by Kitty Felde
This past weekend was DC’s annual “Page to Stage” Festival. It’s a tremendous gift from the Kennedy Center to local playwrights. Every Labor Day weekend, the Kennedy Center opens up rehearsal rooms, the Millennium Stages, donor event rooms, every nook and cranny on every floor, to staged readings of plays by local writers. Imagine the Music Center turning us loose for an entire weekend!
This year also included a special seminar for writers given by Michael Bigelow Dixon, formerly the literary manager and associate artistic director at Actors Theatre of Louisville.
Dixon wants us to stop thinking about conventional reality and play.
Reading hundreds of plays for the Humana Festival, he says none of the current batch included anything other than realistic plays – kitchen sink dramas, domestic conflicts, even those that got away from home and hearth and tackled international issues were still written in conventional, realistic fashion.
He wants us to dream and has written a book to spark our imaginations about making theatre THEATRICAL.
Why? Not just to get our plays noticed, but to attract a modern audience.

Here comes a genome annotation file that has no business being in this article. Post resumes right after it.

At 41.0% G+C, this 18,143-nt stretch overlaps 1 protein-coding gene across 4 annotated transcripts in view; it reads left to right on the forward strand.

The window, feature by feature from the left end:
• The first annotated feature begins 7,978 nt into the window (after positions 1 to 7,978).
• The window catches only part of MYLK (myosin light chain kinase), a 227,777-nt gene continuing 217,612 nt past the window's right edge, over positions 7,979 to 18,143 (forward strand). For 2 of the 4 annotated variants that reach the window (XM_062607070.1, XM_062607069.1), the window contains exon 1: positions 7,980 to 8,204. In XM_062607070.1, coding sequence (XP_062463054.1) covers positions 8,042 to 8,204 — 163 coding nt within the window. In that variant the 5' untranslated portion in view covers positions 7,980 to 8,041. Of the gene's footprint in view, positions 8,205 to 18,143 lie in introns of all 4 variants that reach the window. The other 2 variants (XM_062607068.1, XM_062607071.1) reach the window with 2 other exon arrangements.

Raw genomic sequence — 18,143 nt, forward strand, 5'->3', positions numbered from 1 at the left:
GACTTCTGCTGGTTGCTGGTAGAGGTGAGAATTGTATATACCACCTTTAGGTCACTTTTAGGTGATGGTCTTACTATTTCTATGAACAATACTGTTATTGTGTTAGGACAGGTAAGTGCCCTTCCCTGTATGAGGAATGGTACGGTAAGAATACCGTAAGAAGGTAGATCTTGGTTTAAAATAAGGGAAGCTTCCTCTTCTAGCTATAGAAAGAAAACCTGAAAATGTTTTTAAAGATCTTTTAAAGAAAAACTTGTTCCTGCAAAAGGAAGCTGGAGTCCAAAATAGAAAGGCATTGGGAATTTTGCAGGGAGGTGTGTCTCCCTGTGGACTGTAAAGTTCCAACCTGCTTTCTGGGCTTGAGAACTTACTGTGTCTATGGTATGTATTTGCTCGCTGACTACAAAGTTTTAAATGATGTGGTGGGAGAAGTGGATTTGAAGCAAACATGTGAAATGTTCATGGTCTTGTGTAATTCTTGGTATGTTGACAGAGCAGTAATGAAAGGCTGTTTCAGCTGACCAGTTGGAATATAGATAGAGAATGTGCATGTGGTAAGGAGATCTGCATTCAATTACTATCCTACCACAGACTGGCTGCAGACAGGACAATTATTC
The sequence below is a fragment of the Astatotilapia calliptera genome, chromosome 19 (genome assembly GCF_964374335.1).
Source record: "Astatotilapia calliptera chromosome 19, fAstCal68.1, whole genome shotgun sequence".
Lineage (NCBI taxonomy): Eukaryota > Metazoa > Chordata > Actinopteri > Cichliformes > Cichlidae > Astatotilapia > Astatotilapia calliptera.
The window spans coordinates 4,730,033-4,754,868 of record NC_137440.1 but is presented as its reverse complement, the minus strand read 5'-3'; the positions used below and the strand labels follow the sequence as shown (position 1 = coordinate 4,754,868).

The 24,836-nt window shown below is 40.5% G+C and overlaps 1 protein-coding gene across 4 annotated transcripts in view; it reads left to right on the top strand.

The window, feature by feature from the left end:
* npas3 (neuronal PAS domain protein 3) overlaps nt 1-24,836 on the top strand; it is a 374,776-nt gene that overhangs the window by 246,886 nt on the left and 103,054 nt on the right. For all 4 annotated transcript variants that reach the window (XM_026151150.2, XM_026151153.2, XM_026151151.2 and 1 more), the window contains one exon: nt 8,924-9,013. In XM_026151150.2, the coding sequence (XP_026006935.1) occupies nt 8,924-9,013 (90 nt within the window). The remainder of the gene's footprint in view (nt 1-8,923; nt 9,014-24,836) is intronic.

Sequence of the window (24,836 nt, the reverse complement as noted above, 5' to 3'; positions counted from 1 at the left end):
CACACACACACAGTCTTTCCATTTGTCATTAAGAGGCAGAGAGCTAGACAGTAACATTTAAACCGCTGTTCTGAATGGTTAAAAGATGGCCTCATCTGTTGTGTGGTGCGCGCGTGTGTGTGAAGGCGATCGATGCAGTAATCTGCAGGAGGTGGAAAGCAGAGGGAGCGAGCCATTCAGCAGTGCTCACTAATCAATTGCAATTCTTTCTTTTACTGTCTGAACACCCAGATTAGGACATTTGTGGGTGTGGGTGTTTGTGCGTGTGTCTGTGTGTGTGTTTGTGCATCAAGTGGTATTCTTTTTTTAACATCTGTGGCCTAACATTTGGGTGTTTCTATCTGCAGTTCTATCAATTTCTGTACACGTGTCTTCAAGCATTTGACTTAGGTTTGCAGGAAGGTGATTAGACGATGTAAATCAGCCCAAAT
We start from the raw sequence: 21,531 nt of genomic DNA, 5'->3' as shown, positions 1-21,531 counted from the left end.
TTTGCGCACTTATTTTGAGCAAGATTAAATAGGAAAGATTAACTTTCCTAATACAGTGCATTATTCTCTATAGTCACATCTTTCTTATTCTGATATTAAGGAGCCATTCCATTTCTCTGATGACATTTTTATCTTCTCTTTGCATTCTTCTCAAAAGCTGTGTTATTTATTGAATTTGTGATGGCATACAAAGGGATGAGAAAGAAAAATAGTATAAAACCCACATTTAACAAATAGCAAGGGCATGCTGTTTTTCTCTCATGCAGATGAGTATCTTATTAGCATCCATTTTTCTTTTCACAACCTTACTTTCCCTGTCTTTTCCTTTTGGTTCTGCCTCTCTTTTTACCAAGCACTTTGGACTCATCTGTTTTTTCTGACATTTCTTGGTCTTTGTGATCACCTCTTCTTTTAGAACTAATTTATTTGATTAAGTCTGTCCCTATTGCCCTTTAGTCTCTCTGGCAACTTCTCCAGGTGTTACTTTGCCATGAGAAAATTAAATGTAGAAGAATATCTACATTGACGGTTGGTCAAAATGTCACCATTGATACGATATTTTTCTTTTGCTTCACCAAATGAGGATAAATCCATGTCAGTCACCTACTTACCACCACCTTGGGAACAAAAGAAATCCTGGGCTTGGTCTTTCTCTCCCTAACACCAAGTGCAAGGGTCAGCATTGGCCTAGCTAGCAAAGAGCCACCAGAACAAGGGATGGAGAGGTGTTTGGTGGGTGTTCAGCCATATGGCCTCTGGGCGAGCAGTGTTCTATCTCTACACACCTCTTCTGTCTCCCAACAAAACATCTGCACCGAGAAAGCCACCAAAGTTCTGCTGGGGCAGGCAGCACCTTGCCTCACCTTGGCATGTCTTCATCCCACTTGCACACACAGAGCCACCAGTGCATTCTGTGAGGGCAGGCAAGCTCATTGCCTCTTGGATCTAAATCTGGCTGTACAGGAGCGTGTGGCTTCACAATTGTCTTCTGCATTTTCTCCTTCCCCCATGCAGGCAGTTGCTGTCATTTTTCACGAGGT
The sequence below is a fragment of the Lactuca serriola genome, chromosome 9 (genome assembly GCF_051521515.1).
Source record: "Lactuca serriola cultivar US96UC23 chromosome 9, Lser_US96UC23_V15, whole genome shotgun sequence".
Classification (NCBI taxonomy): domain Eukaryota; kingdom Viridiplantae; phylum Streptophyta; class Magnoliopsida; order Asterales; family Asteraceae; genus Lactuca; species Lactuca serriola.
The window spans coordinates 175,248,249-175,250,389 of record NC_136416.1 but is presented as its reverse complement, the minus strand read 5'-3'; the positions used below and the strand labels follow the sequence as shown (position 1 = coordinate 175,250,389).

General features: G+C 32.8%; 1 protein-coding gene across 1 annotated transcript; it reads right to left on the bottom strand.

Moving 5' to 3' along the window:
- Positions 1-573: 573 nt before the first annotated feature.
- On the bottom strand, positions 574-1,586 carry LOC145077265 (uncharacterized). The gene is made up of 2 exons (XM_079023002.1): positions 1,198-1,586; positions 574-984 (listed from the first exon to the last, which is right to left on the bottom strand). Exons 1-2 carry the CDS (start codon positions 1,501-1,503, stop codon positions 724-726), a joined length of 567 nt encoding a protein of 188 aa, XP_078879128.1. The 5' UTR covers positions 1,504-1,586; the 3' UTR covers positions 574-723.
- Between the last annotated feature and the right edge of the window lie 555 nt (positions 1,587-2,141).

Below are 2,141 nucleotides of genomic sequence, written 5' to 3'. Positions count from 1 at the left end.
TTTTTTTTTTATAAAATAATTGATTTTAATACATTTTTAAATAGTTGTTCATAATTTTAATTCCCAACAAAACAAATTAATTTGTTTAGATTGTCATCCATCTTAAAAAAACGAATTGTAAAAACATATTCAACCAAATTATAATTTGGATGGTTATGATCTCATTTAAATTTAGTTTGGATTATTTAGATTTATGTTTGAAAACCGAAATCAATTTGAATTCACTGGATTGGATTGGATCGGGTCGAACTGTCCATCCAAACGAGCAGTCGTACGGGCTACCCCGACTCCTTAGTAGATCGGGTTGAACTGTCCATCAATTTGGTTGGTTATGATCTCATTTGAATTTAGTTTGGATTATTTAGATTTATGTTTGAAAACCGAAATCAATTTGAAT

But how do you do this? Do we throw out everything we know about writing plays and reinvent the wheel? Not necessarily. Dixon has a few suggestions:
- – Interruption: the “reality” of the stage play is interrupted by “real” life. How many audiences paid big bucks to see “Spiderman” for the play itself? More were there to see if a real-life event like an accident might happen. Is there a way to bring reality into our artificial worlds?
- – Give the audience a choice: call it a gimmick, but from “The Mystery of Edwin Drood” to Alan Ayckbourn’s “Intimate Exchanges,” plays that let the audience choose its own ending are very popular. Is there a way to invite the audience to participate in the creation of your play?
- – Anthropomorphize a character: put a talking animal on stage. Or a lot of them. Hint: there were WAY too many dog characters in our workshop.
- – Interdisciplinary approach: try rewriting your play as a radio play – what do you have to eliminate? What do you have to add to make the audience understand what’s going on? Then rewrite it as a graphic novel. Then go back to the original script to add SOME of the elements.
- – Ekphrastic drama – or what I call “dancing about architecture” – include other art forms in your work
- – Distort time and space – ala Jose Rivera’s “Cloud Tectonics”
- – Recontextualization – tell your story from someone else’s point of view. Think “Amadeus” and Salieri’s version of Mozart
Just a few thoughts to shake up your “realistic” world.
The book: “Breaking from Realism: A Map/Quest for the Next Generation” by Michael Bigelow Dixon and Jon Jory